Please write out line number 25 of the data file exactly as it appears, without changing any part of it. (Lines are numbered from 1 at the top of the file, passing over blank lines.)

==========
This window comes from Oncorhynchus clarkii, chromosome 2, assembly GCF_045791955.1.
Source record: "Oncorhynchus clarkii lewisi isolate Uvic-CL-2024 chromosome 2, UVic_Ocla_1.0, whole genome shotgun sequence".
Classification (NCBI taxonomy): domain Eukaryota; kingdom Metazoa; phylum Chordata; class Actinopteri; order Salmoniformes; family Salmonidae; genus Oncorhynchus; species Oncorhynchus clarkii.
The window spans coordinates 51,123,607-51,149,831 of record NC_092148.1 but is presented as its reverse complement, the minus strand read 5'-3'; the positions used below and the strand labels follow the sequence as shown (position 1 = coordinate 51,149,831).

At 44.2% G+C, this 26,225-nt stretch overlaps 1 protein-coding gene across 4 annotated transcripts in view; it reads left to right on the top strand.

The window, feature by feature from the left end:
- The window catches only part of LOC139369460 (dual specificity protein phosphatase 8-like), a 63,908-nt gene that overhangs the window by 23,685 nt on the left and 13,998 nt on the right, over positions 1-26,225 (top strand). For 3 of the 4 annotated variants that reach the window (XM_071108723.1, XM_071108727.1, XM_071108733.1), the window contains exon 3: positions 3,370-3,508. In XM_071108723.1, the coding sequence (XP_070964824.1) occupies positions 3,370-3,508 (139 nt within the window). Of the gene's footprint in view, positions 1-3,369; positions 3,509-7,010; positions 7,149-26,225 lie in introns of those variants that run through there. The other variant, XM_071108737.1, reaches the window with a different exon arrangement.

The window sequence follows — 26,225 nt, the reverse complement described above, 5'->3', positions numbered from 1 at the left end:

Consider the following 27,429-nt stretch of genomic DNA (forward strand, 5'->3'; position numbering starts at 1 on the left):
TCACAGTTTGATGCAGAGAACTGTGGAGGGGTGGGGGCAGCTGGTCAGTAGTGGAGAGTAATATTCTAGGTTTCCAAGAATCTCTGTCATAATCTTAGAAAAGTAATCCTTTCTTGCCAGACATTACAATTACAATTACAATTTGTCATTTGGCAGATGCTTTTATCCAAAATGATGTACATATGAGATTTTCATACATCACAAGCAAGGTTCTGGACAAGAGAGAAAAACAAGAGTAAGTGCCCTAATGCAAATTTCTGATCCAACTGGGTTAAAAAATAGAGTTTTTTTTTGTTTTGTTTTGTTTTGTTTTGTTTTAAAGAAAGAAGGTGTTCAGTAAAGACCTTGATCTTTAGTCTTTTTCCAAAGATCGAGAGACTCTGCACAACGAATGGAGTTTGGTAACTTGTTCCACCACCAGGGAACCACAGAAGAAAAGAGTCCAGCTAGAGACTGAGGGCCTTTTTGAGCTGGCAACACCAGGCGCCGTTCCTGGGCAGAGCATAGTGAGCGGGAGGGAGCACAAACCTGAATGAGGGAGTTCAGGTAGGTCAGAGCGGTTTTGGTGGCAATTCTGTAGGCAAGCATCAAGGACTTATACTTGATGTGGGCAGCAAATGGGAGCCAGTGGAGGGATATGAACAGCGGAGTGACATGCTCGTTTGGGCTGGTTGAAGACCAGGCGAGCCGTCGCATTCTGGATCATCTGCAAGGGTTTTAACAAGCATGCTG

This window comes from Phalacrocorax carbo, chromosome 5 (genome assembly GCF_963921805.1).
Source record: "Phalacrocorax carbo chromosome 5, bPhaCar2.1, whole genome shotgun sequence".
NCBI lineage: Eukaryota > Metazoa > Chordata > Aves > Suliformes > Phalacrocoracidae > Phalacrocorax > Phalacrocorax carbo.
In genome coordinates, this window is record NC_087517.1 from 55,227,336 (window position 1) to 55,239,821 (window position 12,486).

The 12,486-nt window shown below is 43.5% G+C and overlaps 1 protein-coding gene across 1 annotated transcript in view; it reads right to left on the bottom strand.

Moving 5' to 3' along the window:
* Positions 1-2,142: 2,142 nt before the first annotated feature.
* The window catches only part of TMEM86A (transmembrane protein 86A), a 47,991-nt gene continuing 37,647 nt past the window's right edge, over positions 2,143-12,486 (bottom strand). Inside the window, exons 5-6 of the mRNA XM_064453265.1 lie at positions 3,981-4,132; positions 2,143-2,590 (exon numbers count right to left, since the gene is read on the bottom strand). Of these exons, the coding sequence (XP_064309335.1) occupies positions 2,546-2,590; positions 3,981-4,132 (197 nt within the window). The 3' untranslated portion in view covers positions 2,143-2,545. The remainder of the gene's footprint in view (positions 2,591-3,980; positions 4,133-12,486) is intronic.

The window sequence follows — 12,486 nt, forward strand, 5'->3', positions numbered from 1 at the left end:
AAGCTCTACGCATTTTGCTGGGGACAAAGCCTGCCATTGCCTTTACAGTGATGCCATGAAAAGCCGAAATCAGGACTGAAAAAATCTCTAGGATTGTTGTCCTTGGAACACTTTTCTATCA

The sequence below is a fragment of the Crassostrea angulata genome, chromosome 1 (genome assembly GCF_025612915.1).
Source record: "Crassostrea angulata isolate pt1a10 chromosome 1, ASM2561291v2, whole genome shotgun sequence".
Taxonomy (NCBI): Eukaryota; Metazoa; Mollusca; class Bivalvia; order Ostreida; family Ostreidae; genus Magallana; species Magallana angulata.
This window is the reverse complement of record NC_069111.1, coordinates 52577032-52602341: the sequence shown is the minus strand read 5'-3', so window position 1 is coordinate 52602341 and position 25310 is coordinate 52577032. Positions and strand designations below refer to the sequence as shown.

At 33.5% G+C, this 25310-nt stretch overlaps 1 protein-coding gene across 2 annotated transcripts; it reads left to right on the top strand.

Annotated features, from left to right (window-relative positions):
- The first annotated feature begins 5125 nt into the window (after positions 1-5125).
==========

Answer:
At 33.5% G+C, this 25310-nt stretch overlaps 1 protein-coding gene across 2 annotated transcripts; it reads left to right on the top strand.